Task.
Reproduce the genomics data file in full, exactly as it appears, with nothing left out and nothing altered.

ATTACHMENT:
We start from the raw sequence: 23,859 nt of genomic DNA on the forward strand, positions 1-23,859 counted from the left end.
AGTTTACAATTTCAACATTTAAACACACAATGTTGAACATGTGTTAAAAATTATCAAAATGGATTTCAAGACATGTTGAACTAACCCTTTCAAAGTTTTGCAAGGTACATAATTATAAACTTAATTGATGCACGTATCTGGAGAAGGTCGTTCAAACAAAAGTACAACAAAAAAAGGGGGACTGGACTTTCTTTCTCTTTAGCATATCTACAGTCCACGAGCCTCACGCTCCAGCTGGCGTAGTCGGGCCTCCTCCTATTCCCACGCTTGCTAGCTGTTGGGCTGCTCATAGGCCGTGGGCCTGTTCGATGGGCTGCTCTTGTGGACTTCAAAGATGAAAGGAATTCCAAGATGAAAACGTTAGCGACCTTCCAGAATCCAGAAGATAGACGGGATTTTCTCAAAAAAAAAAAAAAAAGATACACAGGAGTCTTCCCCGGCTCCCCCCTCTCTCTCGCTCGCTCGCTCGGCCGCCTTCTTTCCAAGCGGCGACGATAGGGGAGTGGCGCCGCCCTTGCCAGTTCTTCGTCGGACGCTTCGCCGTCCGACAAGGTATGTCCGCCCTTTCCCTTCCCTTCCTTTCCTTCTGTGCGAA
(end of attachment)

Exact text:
We start from the raw sequence: 23,859 nt of genomic DNA on the forward strand, positions 1-23,859 counted from the left end.
AGTTTACAATTTCAACATTTAAACACACAATGTTGAACATGTGTTAAAAATTATCAAAATGGATTTCAAGACATGTTGAACTAACCCTTTCAAAGTTTTGCAAGGTACATAATTATAAACTTAATTGATGCACGTATCTGGAGAAGGTCGTTCAAACAAAAGTACAACAAAAAAAGGGGGACTGGACTTTCTTTCTCTTTAGCATATCTACAGTCCACGAGCCTCACGCTCCAGCTGGCGTAGTCGGGCCTCCTCCTATTCCCACGCTTGCTAGCTGTTGGGCTGCTCATAGGCCGTGGGCCTGTTCGATGGGCTGCTCTTGTGGACTTCAAAGATGAAAGGAATTCCAAGATGAAAACGTTAGCGACCTTCCAGAATCCAGAAGATAGACGGGATTTTCTCAAAAAAAAAAAAAAAAGATACACAGGAGTCTTCCCCGGCTCCCCCCTCTCTCTCGCTCGCTCGCTCGGCCGCCTTCTTTCCAAGCGGCGACGATAGGGGAGTGGCGCCGCCCTTGCCAGTTCTTCGTCGGACGCTTCGCCGTCCGACAAGGTATGTCCGCCCTTTCCCTTCCCTTCCTTTCCTTCTGTGCGAA